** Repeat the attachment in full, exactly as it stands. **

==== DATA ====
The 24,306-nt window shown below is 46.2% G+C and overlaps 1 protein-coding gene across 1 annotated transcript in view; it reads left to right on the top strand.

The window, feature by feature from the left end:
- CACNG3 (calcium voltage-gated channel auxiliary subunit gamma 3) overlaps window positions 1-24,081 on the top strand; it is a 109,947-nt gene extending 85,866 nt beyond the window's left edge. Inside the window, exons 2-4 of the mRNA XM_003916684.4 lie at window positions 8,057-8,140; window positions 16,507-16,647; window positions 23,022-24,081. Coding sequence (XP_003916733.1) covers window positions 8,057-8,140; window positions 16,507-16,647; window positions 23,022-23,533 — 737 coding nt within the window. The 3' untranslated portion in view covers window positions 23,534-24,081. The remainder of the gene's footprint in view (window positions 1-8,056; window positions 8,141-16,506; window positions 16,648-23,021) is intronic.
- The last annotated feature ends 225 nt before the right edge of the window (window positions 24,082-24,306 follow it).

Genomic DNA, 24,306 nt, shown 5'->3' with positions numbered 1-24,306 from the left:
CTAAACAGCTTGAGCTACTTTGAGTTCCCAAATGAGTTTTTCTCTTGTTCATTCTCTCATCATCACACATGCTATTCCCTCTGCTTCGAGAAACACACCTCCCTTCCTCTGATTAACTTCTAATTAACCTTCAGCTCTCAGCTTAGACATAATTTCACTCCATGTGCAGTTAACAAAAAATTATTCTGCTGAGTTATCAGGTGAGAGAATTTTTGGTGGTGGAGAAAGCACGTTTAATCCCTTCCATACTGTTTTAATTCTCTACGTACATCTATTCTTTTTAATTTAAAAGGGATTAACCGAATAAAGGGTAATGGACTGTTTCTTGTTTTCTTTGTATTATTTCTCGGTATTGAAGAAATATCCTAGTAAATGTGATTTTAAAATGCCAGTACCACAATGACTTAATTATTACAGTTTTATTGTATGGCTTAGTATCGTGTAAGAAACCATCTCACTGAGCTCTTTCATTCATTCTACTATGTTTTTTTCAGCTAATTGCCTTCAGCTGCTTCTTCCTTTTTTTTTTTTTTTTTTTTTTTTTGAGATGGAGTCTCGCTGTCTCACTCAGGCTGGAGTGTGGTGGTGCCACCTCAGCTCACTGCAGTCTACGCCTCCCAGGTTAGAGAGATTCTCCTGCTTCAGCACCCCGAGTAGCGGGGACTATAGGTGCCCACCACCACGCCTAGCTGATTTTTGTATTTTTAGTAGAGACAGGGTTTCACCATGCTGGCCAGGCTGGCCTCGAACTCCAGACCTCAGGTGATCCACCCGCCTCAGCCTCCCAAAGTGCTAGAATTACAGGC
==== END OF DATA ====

The 24,306-nt window shown below is 46.2% G+C and overlaps 1 protein-coding gene across 1 annotated transcript in view; it reads left to right on the top strand.

The window, feature by feature from the left end:
- CACNG3 (calcium voltage-gated channel auxiliary subunit gamma 3) overlaps window positions 1-24,081 on the top strand; it is a 109,947-nt gene extending 85,866 nt beyond the window's left edge. Inside the window, exons 2-4 of the mRNA XM_003916684.4 lie at window positions 8,057-8,140; window positions 16,507-16,647; window positions 23,022-24,081. Coding sequence (XP_003916733.1) covers window positions 8,057-8,140; window positions 16,507-16,647; window positions 23,022-23,533 — 737 coding nt within the window. The 3' untranslated portion in view covers window positions 23,534-24,081. The remainder of the gene's footprint in view (window positions 1-8,056; window positions 8,141-16,506; window positions 16,648-23,021) is intronic.
- The last annotated feature ends 225 nt before the right edge of the window (window positions 24,082-24,306 follow it).

Genomic DNA, 24,306 nt, shown 5'->3' with positions numbered 1-24,306 from the left:
CTAAACAGCTTGAGCTACTTTGAGTTCCCAAATGAGTTTTTCTCTTGTTCATTCTCTCATCATCACACATGCTATTCCCTCTGCTTCGAGAAACACACCTCCCTTCCTCTGATTAACTTCTAATTAACCTTCAGCTCTCAGCTTAGACATAATTTCACTCCATGTGCAGTTAACAAAAAATTATTCTGCTGAGTTATCAGGTGAGAGAATTTTTGGTGGTGGAGAAAGCACGTTTAATCCCTTCCATACTGTTTTAATTCTCTACGTACATCTATTCTTTTTAATTTAAAAGGGATTAACCGAATAAAGGGTAATGGACTGTTTCTTGTTTTCTTTGTATTATTTCTCGGTATTGAAGAAATATCCTAGTAAATGTGATTTTAAAATGCCAGTACCACAATGACTTAATTATTACAGTTTTATTGTATGGCTTAGTATCGTGTAAGAAACCATCTCACTGAGCTCTTTCATTCATTCTACTATGTTTTTTTCAGCTAATTGCCTTCAGCTGCTTCTTCCTTTTTTTTTTTTTTTTTTTTTTTTTGAGATGGAGTCTCGCTGTCTCACTCAGGCTGGAGTGTGGTGGTGCCACCTCAGCTCACTGCAGTCTACGCCTCCCAGGTTAGAGAGATTCTCCTGCTTCAGCACCCCGAGTAGCGGGGACTATAGGTGCCCACCACCACGCCTAGCTGATTTTTGTATTTTTAGTAGAGACAGGGTTTCACCATGCTGGCCAGGCTGGCCTCGAACTCCAGACCTCAGGTGATCCACCCGCCTCAGCCTCCCAAAGTGCTAGAATTACAGGC